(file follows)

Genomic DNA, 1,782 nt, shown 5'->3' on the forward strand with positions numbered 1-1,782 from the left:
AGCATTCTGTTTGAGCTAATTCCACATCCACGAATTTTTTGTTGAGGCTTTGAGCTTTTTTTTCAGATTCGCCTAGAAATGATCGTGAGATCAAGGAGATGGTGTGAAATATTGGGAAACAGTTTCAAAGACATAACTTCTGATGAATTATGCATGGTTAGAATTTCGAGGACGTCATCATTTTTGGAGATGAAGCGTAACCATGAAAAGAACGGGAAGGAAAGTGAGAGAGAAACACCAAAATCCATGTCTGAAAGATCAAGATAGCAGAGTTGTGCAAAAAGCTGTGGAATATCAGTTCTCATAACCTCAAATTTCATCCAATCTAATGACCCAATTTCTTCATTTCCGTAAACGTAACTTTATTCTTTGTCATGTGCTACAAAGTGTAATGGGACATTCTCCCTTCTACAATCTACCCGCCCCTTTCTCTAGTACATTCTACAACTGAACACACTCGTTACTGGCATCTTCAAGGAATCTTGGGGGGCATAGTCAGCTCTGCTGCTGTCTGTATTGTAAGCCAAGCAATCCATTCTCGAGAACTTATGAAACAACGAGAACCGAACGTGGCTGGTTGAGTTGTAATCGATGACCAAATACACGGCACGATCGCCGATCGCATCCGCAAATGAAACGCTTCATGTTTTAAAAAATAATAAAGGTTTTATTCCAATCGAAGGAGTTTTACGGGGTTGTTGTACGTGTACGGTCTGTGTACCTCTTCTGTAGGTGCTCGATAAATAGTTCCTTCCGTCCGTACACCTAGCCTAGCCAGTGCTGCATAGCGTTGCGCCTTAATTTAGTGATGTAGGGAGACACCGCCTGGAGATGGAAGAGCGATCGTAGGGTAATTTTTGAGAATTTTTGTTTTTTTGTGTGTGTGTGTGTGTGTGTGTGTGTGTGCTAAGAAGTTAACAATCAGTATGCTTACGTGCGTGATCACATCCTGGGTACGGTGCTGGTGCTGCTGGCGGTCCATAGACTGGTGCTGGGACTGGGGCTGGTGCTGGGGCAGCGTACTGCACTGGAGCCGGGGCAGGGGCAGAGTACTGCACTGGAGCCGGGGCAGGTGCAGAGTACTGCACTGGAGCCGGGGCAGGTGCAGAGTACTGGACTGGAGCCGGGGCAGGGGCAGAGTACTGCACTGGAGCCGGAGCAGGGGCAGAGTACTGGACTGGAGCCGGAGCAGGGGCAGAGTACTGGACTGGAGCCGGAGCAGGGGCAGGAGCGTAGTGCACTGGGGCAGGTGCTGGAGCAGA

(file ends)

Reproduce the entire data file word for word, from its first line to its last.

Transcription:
Genomic DNA, 1,782 nt, shown 5'->3' on the forward strand with positions numbered 1-1,782 from the left:
AGCATTCTGTTTGAGCTAATTCCACATCCACGAATTTTTTGTTGAGGCTTTGAGCTTTTTTTTCAGATTCGCCTAGAAATGATCGTGAGATCAAGGAGATGGTGTGAAATATTGGGAAACAGTTTCAAAGACATAACTTCTGATGAATTATGCATGGTTAGAATTTCGAGGACGTCATCATTTTTGGAGATGAAGCGTAACCATGAAAAGAACGGGAAGGAAAGTGAGAGAGAAACACCAAAATCCATGTCTGAAAGATCAAGATAGCAGAGTTGTGCAAAAAGCTGTGGAATATCAGTTCTCATAACCTCAAATTTCATCCAATCTAATGACCCAATTTCTTCATTTCCGTAAACGTAACTTTATTCTTTGTCATGTGCTACAAAGTGTAATGGGACATTCTCCCTTCTACAATCTACCCGCCCCTTTCTCTAGTACATTCTACAACTGAACACACTCGTTACTGGCATCTTCAAGGAATCTTGGGGGGCATAGTCAGCTCTGCTGCTGTCTGTATTGTAAGCCAAGCAATCCATTCTCGAGAACTTATGAAACAACGAGAACCGAACGTGGCTGGTTGAGTTGTAATCGATGACCAAATACACGGCACGATCGCCGATCGCATCCGCAAATGAAACGCTTCATGTTTTAAAAAATAATAAAGGTTTTATTCCAATCGAAGGAGTTTTACGGGGTTGTTGTACGTGTACGGTCTGTGTACCTCTTCTGTAGGTGCTCGATAAATAGTTCCTTCCGTCCGTACACCTAGCCTAGCCAGTGCTGCATAGCGTTGCGCCTTAATTTAGTGATGTAGGGAGACACCGCCTGGAGATGGAAGAGCGATCGTAGGGTAATTTTTGAGAATTTTTGTTTTTTTGTGTGTGTGTGTGTGTGTGTGTGTGTGTGCTAAGAAGTTAACAATCAGTATGCTTACGTGCGTGATCACATCCTGGGTACGGTGCTGGTGCTGCTGGCGGTCCATAGACTGGTGCTGGGACTGGGGCTGGTGCTGGGGCAGCGTACTGCACTGGAGCCGGGGCAGGGGCAGAGTACTGCACTGGAGCCGGGGCAGGTGCAGAGTACTGCACTGGAGCCGGGGCAGGTGCAGAGTACTGGACTGGAGCCGGGGCAGGGGCAGAGTACTGCACTGGAGCCGGAGCAGGGGCAGAGTACTGGACTGGAGCCGGAGCAGGGGCAGAGTACTGGACTGGAGCCGGAGCAGGGGCAGGAGCGTAGTGCACTGGGGCAGGTGCTGGAGCAGA